Editor’s Note: This story about family practice physicians and their opioid prescribing statistics that ran on the National Pain Report prompted this response from Terri Lewis, PhD.
Every time I read an article about opioid prescribing practices it raises a number of issues for me:
(1) What is the role of medical education in teaching physicians how to practice their craft?
(2) What is the role of patient characteristics in the physician’s response to development of plans of care?
I wonder if we don’t have a number of things we should be looking closely into.
There have been conversations raised about the limitations of training physicians in a hospital based environment, with little or no reality testing for the operations associated with practicing in the primary care or specialist community setting. As the hospital population is understandably sicker, treatment is focused on throwing the necessary resources into levels of patient care designed to get them dismissed from the hospital environment. This provokes an intense, acute response with a new focus on reduction of readmissions.
The patient who is living in the community however, presents somewhat differently. Their needs are different, and perhaps the treatment response should be more broadly distributed across the integration of medical practices and community resources. How do physicians learn to do this when they are not trained in community settings? Would it be reasonable to assume that hospital trained behaviors may be transferred into the community practice setting?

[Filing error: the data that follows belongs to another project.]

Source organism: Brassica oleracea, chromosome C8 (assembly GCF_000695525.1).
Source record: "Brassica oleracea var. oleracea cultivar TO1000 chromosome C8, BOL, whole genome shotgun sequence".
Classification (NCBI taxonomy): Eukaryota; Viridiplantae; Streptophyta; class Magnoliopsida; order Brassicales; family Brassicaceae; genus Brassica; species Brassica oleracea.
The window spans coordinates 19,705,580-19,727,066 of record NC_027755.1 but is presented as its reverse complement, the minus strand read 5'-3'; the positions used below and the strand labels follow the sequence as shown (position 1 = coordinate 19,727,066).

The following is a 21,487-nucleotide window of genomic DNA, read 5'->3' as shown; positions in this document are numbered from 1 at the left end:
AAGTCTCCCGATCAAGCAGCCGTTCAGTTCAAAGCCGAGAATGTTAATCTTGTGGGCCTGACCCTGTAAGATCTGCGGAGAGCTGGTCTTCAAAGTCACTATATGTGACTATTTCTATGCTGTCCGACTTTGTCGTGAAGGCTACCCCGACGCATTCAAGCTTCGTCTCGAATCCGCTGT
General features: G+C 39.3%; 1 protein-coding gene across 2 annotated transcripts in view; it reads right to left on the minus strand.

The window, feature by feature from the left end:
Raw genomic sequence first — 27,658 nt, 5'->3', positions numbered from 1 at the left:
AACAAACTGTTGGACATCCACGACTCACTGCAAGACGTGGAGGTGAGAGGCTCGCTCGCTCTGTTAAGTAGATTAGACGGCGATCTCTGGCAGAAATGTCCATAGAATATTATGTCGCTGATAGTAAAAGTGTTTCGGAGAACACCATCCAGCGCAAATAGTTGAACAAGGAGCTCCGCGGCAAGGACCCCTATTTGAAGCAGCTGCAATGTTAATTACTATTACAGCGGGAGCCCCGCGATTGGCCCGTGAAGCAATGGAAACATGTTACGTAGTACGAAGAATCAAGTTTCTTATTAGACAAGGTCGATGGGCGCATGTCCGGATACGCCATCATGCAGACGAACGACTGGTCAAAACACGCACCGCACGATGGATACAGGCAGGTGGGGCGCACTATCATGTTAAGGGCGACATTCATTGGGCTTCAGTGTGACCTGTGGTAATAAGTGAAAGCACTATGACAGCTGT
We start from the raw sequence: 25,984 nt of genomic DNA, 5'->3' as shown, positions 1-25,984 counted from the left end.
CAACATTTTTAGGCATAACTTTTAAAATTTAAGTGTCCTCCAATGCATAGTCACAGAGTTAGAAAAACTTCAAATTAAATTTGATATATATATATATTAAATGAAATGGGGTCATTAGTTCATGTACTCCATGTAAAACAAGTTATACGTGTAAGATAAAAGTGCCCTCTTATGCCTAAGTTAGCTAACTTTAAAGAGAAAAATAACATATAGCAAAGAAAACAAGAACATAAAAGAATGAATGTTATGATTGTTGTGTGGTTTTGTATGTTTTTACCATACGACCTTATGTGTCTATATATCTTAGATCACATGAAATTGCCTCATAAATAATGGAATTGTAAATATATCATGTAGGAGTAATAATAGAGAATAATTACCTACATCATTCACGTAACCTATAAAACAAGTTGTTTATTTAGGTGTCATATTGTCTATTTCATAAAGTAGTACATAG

Could this affect prescribing and treatment patterns? Is defensive medicine the result of hospital acquired training or the absence of decision skills necessary to practice in the community setting?
Patient complexity in the community setting is wholly different and requires a different response to care than that required in the hospital setting. Chronicity and complexity are real issues that persist over time and require different decisions and models of care. Maintenance of function has different outcomes than those associated with cure. Should improvement of the illness be the standard by which treatment is measured when dealing with chronicity? Isn’t the real issue that of maintaining function and quality of life in the face of complex conditions that are likely to be present for many years and even until the end of life? If the physician has not learned how to coordinate and hand off within and between community healthcare and social services, how are they prepared to address the complex patients who enter their practice stream except through over prescribing, over treating, or in frustration, refusing to treat at all?
Finally, can physicians who transfer hospital based decision skills for community focused practice operate with the necessary frame of reference to manage the long term complex care needs of consumers, the expertise of other specialists, or make judgments about the appropriateness of care provided by others?
Are these conditions the result of our current practices in medical education?
Increasingly the evidence indicates that we might have a latent problem that is influencing our interpretation of these matters.
Seems worth taking a close look at to me.